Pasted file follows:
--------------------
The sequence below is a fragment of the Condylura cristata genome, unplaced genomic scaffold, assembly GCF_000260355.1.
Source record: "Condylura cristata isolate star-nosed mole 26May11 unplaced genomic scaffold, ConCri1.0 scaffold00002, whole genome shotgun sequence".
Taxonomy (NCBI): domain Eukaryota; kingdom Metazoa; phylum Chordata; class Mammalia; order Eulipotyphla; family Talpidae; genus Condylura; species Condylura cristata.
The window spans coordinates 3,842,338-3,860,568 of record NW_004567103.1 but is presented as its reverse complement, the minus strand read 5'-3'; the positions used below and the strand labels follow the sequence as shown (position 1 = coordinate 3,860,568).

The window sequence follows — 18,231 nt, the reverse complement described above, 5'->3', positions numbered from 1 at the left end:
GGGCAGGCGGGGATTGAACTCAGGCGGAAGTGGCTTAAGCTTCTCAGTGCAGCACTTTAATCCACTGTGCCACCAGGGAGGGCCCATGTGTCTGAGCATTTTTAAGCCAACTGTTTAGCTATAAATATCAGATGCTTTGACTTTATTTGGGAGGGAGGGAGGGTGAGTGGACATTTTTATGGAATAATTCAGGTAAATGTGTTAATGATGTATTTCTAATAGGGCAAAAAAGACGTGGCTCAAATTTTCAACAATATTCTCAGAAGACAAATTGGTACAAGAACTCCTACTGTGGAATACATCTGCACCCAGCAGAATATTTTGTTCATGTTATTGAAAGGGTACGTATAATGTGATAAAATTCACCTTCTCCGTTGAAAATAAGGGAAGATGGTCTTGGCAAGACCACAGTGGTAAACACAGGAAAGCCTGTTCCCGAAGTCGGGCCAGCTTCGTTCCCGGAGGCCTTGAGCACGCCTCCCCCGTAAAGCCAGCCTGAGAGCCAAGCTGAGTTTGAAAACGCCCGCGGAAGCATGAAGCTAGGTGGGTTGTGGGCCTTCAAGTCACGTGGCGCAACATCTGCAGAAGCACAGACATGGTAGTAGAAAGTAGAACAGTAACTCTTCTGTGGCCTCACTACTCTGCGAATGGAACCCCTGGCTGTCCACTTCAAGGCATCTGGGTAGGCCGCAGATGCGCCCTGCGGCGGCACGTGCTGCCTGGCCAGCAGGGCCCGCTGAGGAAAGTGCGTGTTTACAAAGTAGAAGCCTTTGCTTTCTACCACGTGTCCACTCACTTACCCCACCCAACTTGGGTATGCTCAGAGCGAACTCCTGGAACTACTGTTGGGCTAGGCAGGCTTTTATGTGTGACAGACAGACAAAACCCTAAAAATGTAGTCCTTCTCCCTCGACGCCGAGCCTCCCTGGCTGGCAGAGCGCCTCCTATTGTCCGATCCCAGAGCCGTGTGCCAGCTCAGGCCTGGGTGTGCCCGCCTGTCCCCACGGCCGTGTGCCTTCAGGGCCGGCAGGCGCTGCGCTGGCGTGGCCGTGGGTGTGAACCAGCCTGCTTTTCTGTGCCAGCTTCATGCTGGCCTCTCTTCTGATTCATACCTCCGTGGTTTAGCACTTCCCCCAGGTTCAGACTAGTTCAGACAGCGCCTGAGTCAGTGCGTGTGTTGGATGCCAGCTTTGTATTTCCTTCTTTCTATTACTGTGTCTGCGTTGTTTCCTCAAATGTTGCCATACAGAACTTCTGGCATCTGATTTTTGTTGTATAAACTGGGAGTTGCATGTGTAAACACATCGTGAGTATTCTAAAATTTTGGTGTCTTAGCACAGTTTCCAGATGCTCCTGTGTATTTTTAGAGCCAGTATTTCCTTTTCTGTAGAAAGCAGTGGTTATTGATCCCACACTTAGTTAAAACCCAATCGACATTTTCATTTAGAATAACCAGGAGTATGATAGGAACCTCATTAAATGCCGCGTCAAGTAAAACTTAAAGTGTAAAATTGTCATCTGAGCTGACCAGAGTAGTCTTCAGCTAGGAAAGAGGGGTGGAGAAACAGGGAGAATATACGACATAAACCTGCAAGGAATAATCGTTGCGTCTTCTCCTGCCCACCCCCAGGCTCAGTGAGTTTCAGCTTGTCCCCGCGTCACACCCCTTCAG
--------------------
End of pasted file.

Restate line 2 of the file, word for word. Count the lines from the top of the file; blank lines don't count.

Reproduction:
Source record: "Condylura cristata isolate star-nosed mole 26May11 unplaced genomic scaffold, ConCri1.0 scaffold00002, whole genome shotgun sequence".